Galileo's telescope was more commercial in nature than scientific

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Washington, August 26 (ANI): Historians have said that Italian mathematician Galileo Galilei's invention of the telescope was more commercial in nature than an attempt to contribute in scientific progress.

Galileo's telescope is today remembered as a revolutionary stargazing tool that changed Earth's standing in the heavens.

According to a report in the National Geographic News, historians have said that when Italian mathematician Galileo Galilei presented his version of the telescope to officials in the Italian city-state of Venice, he was simply seeking a career boost.

Galileo needed a pay raise, in part to support several illegitimate children, according to science historian Alan Chapman of the University of Oxford in the UK.

"He was a rather obscure professor on the make showing a novelty invented by somebody else to his bosses," Chapman said.

A math professor at the University of Padua, Galileo based his optical instrument on spyglasses developed the previous year by Dutch spectacle makers.

The Venetian Senate was about to purchase one of the popular gadgets when Galileo stepped in with his own version.

Made of wood and leather, Galileo's telescope had eight-times magnification, a convex main lens, and a concave eyepiece that-unlike other telescopes of the period-presented the image the right way up.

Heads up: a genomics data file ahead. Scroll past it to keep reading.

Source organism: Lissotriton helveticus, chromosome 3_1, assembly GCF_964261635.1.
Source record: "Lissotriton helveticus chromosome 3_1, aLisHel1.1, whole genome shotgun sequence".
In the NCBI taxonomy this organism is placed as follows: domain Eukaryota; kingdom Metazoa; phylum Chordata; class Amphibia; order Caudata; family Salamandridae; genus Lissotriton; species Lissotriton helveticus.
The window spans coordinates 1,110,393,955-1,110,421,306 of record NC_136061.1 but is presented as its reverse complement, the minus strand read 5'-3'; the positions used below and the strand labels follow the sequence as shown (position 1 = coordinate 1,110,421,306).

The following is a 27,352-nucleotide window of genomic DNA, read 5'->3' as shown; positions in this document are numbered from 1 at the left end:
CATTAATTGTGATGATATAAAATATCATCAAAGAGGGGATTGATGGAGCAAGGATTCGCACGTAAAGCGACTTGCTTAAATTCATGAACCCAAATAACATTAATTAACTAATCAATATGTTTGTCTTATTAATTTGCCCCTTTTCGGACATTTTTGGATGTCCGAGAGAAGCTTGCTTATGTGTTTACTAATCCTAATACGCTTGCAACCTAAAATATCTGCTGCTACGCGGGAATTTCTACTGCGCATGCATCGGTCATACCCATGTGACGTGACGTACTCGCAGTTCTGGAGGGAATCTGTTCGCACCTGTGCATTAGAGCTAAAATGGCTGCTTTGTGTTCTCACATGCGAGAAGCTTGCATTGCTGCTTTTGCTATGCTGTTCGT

Venice's interest in the telescope was commercial rather than scientific, according to science historian Alan Chapman of the University of Oxford in the UK.

"The maritime city's wealth and power was based on overseas trade, and at the time its vessels were being attacked by the Turks," Chapman said.

To demonstrate the enemy-spotting potential of his telescope, "Galileo took a number of senators up to one of the bell towers in Venice where you can see ships out in the lagoon," he said.

In 1609, most Europeans accepted the Christian account of creation, which placed our planet at the center of the universe.

Galileo's telescope overturned this idea by allowing the scientist to observe moon-like phases in the planet Venus, which could only be explained by a sun-centered solar system.

Galileo likewise discovered that Jupiter was orbited by its own moons.

"This established beyond a doubt that the Earth was not the only center of motion in the universe," said Robert Massey of the Royal Astronomical Society in London.

Galileo's telescope and astronomical observations also showed the surface of the moon wasn't smooth, as was believed, and he was the first person to reveal that the Milky Way was composed of stars. (ANI)

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